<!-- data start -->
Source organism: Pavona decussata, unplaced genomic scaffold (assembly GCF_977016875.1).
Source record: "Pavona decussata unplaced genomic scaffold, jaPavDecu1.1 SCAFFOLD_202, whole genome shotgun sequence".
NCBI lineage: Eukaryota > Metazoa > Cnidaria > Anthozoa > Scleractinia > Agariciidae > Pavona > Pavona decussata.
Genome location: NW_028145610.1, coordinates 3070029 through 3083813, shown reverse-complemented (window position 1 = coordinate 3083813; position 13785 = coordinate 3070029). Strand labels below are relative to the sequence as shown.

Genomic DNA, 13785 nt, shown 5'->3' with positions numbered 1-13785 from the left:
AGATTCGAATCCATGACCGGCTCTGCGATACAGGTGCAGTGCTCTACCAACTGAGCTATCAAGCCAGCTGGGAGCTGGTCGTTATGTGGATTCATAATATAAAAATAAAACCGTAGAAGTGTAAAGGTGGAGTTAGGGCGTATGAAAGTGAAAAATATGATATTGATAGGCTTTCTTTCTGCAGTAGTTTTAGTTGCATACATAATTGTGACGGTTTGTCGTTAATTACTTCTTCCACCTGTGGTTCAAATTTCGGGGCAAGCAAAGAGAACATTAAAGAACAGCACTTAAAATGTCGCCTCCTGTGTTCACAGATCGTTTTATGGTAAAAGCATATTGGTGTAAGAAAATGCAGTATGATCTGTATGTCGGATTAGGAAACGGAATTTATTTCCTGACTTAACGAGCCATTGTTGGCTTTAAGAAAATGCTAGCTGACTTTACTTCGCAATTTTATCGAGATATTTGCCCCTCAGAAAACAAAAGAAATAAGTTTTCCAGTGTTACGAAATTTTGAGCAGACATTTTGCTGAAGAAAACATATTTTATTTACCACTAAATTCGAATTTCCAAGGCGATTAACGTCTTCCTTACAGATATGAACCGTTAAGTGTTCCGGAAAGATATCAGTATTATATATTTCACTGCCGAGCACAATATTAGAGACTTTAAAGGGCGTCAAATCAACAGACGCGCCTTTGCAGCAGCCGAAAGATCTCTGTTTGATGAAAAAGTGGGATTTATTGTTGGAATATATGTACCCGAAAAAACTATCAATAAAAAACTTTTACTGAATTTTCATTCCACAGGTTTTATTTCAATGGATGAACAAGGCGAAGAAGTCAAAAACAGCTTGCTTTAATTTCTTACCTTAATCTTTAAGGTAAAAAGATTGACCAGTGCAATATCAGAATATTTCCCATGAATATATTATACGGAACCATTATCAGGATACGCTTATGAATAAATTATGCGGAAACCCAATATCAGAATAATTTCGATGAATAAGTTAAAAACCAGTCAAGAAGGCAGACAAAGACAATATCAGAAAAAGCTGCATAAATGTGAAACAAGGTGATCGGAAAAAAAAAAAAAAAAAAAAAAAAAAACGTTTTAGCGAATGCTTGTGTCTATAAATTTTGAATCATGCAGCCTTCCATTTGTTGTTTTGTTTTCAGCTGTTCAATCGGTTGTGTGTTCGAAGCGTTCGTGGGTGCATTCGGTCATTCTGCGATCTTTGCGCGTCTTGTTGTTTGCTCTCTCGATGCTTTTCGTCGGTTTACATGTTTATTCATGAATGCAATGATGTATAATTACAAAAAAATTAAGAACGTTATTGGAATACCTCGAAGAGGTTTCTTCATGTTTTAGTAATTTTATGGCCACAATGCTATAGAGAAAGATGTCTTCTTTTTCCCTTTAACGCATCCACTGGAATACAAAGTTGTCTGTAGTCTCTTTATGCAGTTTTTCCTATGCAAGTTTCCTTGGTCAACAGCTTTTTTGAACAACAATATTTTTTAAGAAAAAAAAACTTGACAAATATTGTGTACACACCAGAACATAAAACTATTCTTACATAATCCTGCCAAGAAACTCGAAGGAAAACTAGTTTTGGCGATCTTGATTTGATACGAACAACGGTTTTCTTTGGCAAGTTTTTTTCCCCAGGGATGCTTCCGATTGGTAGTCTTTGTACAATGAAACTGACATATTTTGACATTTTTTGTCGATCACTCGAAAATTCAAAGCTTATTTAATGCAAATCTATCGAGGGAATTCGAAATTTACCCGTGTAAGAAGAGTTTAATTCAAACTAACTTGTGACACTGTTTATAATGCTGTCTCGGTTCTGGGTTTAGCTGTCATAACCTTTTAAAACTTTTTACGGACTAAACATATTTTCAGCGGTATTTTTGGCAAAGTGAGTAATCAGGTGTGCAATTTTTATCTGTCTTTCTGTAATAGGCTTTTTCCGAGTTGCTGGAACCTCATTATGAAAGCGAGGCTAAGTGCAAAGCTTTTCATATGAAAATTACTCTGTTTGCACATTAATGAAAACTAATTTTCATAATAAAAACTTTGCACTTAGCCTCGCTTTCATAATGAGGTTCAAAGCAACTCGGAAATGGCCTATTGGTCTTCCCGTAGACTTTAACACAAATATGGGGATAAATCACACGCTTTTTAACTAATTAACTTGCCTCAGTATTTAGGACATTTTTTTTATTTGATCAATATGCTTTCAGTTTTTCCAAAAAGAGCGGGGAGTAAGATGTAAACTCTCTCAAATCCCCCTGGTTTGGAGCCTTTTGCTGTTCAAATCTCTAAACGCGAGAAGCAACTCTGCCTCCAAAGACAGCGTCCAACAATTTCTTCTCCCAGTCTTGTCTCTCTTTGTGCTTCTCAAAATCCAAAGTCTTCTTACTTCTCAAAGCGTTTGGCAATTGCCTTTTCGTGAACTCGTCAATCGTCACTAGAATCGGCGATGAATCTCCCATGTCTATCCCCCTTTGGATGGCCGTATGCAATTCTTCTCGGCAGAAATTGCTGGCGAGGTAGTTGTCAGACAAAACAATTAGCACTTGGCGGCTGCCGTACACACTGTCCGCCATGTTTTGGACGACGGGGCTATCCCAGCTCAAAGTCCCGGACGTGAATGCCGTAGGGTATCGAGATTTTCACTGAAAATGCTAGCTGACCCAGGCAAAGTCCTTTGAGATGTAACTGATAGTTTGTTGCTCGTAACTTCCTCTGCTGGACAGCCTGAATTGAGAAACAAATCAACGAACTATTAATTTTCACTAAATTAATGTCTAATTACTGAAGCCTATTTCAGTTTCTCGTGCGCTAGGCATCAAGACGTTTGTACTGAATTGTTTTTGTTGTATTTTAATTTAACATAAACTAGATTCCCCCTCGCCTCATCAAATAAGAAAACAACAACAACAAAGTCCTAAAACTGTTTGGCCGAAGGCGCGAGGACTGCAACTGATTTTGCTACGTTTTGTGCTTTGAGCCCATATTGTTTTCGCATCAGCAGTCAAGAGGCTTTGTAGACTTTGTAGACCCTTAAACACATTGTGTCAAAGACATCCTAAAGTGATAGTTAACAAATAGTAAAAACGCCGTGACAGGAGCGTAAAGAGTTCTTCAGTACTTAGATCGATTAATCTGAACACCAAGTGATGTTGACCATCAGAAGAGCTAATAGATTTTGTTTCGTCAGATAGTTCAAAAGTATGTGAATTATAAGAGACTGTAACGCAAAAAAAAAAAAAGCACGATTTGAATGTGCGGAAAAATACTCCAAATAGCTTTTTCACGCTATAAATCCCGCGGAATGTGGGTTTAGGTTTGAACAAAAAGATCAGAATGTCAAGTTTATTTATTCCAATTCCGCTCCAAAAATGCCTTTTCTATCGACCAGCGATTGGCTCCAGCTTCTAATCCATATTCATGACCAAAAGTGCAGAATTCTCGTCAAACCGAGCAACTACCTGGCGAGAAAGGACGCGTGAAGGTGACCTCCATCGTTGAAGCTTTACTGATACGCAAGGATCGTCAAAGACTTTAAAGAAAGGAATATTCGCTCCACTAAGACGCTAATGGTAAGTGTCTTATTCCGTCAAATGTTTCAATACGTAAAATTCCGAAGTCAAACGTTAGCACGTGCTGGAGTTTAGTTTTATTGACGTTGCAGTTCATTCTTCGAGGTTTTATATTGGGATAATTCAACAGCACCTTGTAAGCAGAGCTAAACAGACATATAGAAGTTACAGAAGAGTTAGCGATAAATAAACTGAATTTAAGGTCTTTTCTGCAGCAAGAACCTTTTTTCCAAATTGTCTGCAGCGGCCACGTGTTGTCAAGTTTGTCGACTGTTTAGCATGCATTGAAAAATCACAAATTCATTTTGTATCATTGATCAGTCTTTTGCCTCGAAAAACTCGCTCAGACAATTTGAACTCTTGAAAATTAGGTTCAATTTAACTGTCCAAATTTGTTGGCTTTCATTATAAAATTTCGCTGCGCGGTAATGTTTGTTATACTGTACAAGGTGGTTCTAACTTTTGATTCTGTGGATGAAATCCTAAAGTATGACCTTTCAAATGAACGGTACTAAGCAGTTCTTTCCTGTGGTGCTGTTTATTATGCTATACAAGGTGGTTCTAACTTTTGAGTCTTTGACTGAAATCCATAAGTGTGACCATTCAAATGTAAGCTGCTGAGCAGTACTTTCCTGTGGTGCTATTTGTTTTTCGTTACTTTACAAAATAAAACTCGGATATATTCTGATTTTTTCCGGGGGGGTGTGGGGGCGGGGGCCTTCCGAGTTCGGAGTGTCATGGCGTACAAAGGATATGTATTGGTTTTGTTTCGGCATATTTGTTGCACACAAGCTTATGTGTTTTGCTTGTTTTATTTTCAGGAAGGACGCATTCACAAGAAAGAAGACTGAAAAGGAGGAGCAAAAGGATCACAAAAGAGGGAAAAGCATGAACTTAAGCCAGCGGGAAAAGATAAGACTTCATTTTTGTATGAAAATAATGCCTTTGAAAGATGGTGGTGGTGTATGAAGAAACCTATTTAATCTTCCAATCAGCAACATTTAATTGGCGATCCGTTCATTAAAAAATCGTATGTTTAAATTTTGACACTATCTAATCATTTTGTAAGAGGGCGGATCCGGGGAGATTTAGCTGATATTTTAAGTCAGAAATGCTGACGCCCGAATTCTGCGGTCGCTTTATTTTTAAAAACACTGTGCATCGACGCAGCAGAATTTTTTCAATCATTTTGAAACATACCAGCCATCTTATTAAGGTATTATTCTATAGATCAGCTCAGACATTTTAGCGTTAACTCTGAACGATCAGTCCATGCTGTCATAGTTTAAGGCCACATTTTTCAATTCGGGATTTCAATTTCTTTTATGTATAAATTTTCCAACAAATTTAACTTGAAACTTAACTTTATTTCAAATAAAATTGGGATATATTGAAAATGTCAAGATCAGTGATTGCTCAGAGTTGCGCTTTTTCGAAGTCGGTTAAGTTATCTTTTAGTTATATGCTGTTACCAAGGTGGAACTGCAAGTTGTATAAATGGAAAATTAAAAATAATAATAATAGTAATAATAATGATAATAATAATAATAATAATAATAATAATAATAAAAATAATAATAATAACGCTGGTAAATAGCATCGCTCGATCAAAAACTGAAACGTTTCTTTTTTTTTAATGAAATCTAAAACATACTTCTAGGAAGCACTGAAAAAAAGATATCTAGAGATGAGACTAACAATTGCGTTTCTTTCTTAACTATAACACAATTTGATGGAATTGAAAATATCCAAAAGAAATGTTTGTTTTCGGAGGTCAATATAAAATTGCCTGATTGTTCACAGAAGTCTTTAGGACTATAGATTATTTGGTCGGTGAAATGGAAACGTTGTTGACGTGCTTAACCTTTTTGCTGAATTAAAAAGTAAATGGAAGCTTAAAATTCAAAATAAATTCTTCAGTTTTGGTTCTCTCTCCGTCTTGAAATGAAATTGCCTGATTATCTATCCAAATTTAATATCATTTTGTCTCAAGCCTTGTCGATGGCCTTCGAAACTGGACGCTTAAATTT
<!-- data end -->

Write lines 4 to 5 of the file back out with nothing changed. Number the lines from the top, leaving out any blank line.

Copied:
Genome location: NW_028145610.1, coordinates 3070029 through 3083813, shown reverse-complemented (window position 1 = coordinate 3083813; position 13785 = coordinate 3070029). Strand labels below are relative to the sequence as shown.

Genomic DNA, 13785 nt, shown 5'->3' with positions numbered 1-13785 from the left: